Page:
our view Texas needs AG, laws that promote openness for benefit of taxpayers
Texas has pretty good laws on taxpayer access to public meetings and records, but it needs judges who back up these laws in court — and an attorney general who has reverence for open government in his DNA. Unfortunately, court rulings have been mixed, and Texas Attorney General Ken Paxton doesn’t bring a lot of enthusiasm to this part of his job.
According to an analysis of 10 years worth of attorney general’s decisions by Houston TV news station KTRK-Channel 13 and the Houston Chronicle, the number of appeals from state and local agencies to withhold information has nearly doubled in the last decade, up to about 32,000 in 2018.
Regrettably, nearly all of those efforts to withhold records are granted, at least in part. Only about 5 percent — fewer than 2,000 requests — end in a full release of information. That’s down from 8 percent five years ago.
Since Paxton assumed office in 2015, the proportion of appeals sent to his office that end in withholding contested information has jumped as much as 6 percentage points, up from a high in the previous six years of 40 percent.
The attorney general’s office also publishes its records opinions online, but the KTRK-Chronicle analysis found that the documents are difficult to search, another unnecessary barrier to openness. There’s no way to track how many requests involve certain kinds of information.
For this study, KTRK had to digitize every decision going back 10 years and then run keyword queries. Average taxpayers will not be able to jump through those hoops.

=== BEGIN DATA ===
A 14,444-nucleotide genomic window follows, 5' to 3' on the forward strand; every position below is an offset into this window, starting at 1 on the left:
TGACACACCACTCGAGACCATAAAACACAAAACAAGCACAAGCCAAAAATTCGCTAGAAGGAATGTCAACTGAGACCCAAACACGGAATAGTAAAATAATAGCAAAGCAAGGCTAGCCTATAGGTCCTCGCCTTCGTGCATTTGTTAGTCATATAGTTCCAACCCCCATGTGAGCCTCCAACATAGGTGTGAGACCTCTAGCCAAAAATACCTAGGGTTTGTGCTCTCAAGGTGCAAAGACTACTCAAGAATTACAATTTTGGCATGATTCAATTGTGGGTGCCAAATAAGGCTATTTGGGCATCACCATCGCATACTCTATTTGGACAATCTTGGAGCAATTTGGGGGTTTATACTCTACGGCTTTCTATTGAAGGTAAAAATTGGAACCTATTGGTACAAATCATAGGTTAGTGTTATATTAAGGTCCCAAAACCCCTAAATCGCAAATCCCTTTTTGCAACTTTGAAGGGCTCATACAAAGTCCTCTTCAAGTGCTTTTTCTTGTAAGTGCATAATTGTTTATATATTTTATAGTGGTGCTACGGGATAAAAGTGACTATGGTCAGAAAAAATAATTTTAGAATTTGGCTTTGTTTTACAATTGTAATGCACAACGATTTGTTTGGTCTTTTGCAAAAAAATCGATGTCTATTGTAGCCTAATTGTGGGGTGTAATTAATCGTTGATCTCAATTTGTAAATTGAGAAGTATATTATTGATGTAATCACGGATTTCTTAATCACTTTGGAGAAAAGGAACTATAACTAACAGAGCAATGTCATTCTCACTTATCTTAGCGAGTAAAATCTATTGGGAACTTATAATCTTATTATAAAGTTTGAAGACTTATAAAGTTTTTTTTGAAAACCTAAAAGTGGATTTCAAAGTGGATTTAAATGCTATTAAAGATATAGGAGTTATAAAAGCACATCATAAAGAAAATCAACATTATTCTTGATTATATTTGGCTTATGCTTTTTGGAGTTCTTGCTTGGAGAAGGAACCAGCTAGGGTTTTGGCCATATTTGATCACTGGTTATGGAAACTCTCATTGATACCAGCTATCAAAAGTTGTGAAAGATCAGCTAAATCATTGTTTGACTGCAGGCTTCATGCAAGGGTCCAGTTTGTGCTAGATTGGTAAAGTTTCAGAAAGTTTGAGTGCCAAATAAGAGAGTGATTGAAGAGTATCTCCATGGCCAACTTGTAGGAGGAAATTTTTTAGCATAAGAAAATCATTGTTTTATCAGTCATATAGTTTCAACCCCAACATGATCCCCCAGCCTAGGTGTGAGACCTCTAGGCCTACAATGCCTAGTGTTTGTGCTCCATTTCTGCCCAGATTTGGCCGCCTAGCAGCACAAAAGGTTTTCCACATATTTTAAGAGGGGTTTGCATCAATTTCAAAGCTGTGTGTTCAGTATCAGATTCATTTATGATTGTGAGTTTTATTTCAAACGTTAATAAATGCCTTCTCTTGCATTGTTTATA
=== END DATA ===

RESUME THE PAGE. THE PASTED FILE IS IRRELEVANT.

Things like this violate the spirit, if the not the letter, of the Texas Public Information Act. The goal of the law is pretty simple: If your tax dollars are involved — in a city, county, school district, etc. — you have a right to know what is happening with that money. You deserve to know how much the school superintendent is paid or how much the city spent for gravel last year. After all, you’re paying those bills.
The Legislature should strengthen this vital law in this session, and in particular it should correct the infamous Boeing court ruling of 2015 that allows government to withhold more records involving private-sector contractors. In the most ludicrous example of this case, the city of McAllen refused to say how much it paid singer Julio Iglesias to perform at a festival. The Boeing decision allowed those private contractors and businesses to withhold more details like that by claiming trade secrets or proprietary information.
That must be corrected, and some lawmakers are trying to do that.
“Texas used to be one of the top states in terms of freedom of information,” said Rep. Giovanni Capriglione, a Republican from suburban Fort Worth sponsoring some reform legislation. “I don’t think it’s there anymore. This bill will go a long way toward fixing that.”
Some of the cases cited in the KTRK-Chronicle analysis are compelling.
Kathryn Green’s son Patrick died of bacterial meningitis in the Harris County Jail. Green, a Houston lawyer, obviously wanted to know why this happened, including such basic facts as how long he had been sick and what had been done to help him. She started demanding answers and records, and one by one her requests were stonewalled. If this can happen to a practicing attorney, it can happen to any Texan.
There’s no valid reason for that kind of secrecy, and state laws are supposed to prevent it. The judges and state officials who interpret these laws should err on the side of openness and make the process as user-friendly as possible. It’s not happening during Sunshine Week, celebrated each March to support open government, or the rest of the year.
That needs to change, starting in this legislative session.